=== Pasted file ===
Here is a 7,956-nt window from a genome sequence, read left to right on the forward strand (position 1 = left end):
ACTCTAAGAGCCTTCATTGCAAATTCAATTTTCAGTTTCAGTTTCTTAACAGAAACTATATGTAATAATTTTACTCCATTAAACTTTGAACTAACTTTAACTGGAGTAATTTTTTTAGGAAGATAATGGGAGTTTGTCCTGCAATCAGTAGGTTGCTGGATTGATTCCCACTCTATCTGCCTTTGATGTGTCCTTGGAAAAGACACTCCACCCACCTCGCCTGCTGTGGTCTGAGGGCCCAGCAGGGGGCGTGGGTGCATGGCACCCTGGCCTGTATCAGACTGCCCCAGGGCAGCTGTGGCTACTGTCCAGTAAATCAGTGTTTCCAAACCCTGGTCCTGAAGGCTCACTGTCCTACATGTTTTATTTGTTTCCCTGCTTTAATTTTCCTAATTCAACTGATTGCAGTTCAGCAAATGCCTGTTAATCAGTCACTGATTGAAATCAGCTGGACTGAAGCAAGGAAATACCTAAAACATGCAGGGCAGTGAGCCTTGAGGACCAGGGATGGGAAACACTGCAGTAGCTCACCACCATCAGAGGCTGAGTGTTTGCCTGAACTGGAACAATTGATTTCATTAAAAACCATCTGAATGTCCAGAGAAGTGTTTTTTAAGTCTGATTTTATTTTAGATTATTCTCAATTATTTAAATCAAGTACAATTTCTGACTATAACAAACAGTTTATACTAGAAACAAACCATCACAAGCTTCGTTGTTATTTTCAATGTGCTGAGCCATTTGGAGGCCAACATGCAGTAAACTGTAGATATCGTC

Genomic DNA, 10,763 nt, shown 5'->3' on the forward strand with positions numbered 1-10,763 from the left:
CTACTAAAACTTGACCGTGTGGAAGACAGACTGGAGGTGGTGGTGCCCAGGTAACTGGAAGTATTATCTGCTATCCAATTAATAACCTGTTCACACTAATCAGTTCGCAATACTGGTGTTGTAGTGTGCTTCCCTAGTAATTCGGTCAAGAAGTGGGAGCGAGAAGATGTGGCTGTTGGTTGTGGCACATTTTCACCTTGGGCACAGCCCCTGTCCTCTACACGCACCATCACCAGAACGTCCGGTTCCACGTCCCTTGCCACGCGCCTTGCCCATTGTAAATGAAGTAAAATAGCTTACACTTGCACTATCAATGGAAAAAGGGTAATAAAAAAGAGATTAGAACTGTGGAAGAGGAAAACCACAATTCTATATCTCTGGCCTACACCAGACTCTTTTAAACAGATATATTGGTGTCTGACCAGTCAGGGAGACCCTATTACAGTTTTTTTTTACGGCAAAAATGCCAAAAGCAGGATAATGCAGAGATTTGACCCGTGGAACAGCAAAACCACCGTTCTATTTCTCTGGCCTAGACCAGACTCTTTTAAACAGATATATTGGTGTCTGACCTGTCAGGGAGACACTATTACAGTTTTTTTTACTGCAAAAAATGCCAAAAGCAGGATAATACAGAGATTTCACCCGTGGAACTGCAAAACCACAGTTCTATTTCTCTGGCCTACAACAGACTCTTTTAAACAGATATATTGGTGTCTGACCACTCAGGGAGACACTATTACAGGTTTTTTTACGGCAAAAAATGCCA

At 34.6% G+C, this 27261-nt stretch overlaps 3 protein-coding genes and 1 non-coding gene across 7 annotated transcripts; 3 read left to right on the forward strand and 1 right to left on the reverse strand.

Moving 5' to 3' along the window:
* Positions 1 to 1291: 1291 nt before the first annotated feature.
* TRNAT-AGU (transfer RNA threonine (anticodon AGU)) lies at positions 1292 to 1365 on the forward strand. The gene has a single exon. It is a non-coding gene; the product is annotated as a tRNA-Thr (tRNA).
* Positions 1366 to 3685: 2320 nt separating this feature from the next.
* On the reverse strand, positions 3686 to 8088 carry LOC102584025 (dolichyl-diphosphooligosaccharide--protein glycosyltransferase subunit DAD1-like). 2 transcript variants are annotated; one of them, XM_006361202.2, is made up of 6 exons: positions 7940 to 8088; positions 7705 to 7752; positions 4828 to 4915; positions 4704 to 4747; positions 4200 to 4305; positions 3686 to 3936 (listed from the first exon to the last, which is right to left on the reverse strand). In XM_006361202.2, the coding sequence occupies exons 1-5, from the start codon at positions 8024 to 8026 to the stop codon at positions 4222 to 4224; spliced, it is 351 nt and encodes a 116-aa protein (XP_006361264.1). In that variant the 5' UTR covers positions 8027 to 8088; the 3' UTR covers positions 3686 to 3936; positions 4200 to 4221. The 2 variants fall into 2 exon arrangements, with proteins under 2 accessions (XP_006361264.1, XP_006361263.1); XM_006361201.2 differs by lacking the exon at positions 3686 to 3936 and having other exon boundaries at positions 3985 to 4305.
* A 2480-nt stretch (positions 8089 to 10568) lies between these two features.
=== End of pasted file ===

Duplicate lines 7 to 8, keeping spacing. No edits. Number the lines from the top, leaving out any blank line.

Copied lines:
* Positions 1 to 1291: 1291 nt before the first annotated feature.
* TRNAT-AGU (transfer RNA threonine (anticodon AGU)) lies at positions 1292 to 1365 on the forward strand. The gene has a single exon. It is a non-coding gene; the product is annotated as a tRNA-Thr (tRNA).